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Host Neil Patrick Harris performs a musical number at the 65th Primetime Emmy Awards in Los Angeles September 22, 2013. (MIKE BLAKE/REUTERS)
Host Neil Patrick Harris performs a musical number at the 65th Primetime Emmy Awards in Los Angeles September 22, 2013. (MIKE BLAKE/REUTERS)

Is it over yet? Eight highs and lows from the Emmy awards Add to ...

Neil Patrick Harris summed it up best midway through last night’s Primetime Emmy Awards: “This just in,” deadpanned the sophomore host during one of several notable lulls in the three-hour show. “Nobody in America is winning their Emmy office pool. Surprises galore.”

Broadcast live from the Nokia Theatre in Los Angeles, the 65th Annual Primetime Emmy Awards elicited few surprises, save perhaps for the Best Drama win by Breaking Bad in the closing minutes. And twerking was only mentioned once. The annual TV awards fête maintained a formal tone in keeping with the Academy Awards, yet lapsed into a giddy stage show more mindful of the Tony Awards at times.

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The highlights and lowlights:

A host with the most

Back for his second Emmy-hosting stint, Harris was a ball of energy. The show began with a pretaped opening where Harris tries to absorb a full season of television in one sitting, which lead to him bursting onstage in his natty burgundy blazer. He kept the Emmys show, which began 10 minutes late, a classy and civilized affair, even if the pace was glacial at times.

Getting the hook

For a show that stretched to three hours, the Emmy producers sure seemed in a rush to get the winners off stage after they collected their trophy. Each recipient had 90 seconds to give thanks, and then the strains of piano were heard – and not softly – to get them the hell out of there. Over the course of nearly two-dozen categories, the only Emmy-winner who escaped the hook seemed to be the low-profile Merritt Wever, winner of Best Supporting Actress in a Comedy for Nurse Jackie, who said simply, “Thank you so – Oh no! Thanks so much. Um. Thank you so much! Um … I gotta go. Bye.”

We see dead people

As promoted ceaselessly in advance, last night’s Emmys broadcast devoted a sizeable chunk of screen time to eulogizing five TV stars who passed away this past year, with each memorial coming from TV colleagues and friends. Hence, Robin Williams delivered a respectful tribute to his “mentor,” the late Jonathan Winters; Rob Reiner gave a touching farewell to Jean Stapleton, who played his mother-in-law on All in the Family; Jane Lynch briefly eulogized the Canadian-born actor Cory Monteith, saying “Cory was a beautiful soul”; and Michael J. Fox had kind words to say about producer Gary David Goldberg, who made Fox a star in Family Ties and then did it all over again in Spin City. The most moving sendoff was reserved for James Gandolfini, who passed away suddenly last summer and was eulogized by Edie Falco, who played his wife on six seasons of The Sopranos. “It’s Jim the man, the very dear man, that I will miss the most,” said a tearful Falco.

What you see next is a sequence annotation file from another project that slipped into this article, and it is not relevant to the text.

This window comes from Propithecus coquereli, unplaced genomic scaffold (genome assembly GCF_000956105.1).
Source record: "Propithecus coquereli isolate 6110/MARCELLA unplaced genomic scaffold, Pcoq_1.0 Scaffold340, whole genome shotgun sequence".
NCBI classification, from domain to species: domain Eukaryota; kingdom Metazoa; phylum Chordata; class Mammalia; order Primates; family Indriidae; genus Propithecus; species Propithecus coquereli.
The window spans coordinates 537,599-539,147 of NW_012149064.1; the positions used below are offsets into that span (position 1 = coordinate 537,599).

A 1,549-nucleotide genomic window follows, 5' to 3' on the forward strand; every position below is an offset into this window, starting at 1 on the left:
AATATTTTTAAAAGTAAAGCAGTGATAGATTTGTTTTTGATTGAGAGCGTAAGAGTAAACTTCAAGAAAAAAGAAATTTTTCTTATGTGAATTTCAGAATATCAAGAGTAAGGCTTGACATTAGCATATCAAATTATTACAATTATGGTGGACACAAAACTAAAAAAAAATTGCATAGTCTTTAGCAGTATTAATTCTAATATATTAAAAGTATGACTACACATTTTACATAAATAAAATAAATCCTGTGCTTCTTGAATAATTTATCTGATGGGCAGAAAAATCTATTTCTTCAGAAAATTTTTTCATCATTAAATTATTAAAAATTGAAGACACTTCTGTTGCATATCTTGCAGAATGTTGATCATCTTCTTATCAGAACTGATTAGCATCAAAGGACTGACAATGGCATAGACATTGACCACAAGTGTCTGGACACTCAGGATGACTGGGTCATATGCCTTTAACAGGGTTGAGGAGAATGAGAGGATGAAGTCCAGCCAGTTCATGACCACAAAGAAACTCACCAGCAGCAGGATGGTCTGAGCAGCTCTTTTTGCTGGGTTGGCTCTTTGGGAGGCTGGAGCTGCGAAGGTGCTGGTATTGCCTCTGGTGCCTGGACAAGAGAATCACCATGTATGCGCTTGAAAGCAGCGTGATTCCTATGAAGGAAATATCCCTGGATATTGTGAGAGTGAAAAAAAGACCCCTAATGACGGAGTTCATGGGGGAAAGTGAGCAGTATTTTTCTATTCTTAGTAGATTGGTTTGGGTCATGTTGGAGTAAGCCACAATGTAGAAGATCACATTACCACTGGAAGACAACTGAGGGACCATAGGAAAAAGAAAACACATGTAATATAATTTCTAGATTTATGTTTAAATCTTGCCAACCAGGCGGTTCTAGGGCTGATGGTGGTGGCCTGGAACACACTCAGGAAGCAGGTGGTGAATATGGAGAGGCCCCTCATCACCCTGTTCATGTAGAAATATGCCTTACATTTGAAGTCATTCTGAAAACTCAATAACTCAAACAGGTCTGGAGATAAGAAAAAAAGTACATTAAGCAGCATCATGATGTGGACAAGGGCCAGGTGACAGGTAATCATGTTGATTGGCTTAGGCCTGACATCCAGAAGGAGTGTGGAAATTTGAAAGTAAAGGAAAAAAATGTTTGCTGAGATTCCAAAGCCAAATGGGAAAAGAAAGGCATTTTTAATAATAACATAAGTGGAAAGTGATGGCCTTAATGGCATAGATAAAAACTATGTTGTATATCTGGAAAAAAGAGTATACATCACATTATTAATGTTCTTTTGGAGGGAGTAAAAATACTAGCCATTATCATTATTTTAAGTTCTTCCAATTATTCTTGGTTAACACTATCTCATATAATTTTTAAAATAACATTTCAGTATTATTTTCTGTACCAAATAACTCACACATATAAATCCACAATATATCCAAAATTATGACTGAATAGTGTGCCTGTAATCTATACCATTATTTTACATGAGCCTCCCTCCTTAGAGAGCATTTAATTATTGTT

Funny comedy bits

Bob Newhart sneaking in with the accountants. Will Ferrell coming out in soccer-dad wear with his own three kids to present the important categories of Best Drama and Best Comedy (“They called me 45 minutes ago,” explained Ferrell.)

Also funny: While Julia Louis-Dreyfus was thanking people for her Best Actress in a Comedy award for Veep, standing right beside her, feeding her words, was her co-star Tony Hale, who had already won his own Emmy for playing her personal assistant on the HBO political comedy series. Nice touch.

Unfunny comedy bits

An overlong pretaped segment about “Excessive Hosting Disorder,” assembled by Harris’s How I Met Your Mother co-stars. You know a sketch is going bad when they bring in Arsenio Hall to save it.

Cheesy corporate sponsorship moment

Shemar Moore, a cast regular on the CBS series Criminal Minds, was situated backstage, talking up the glitz and glamour at a celebrity lounge glaringly sponsored by an automotive company. Shemar (real name) joked around with Bob Newhart and said Carrie Underwood was “as sexy as she wants to be.”

A genuine moment

When The Colbert Report won for Best Writing, host Stephen Colbert was shown in the crowd, with his wife Evelyn cupping his face and mouthing the words to him, “You won!” (Colbert is deaf in one ear).

Moments later, when Colbert and his phalanx of writers were onstage, he skipped the usual platitudes and said he wanted to “thank my wife Evie for being so cool and sexy.”

Faces in the crowd

Al Pacino, looking dour; Matt Damon, looking awkward. Jessica Lange, looking taut. Louie C.K., looking bewildered. Lorne Michaels, looking bemused.

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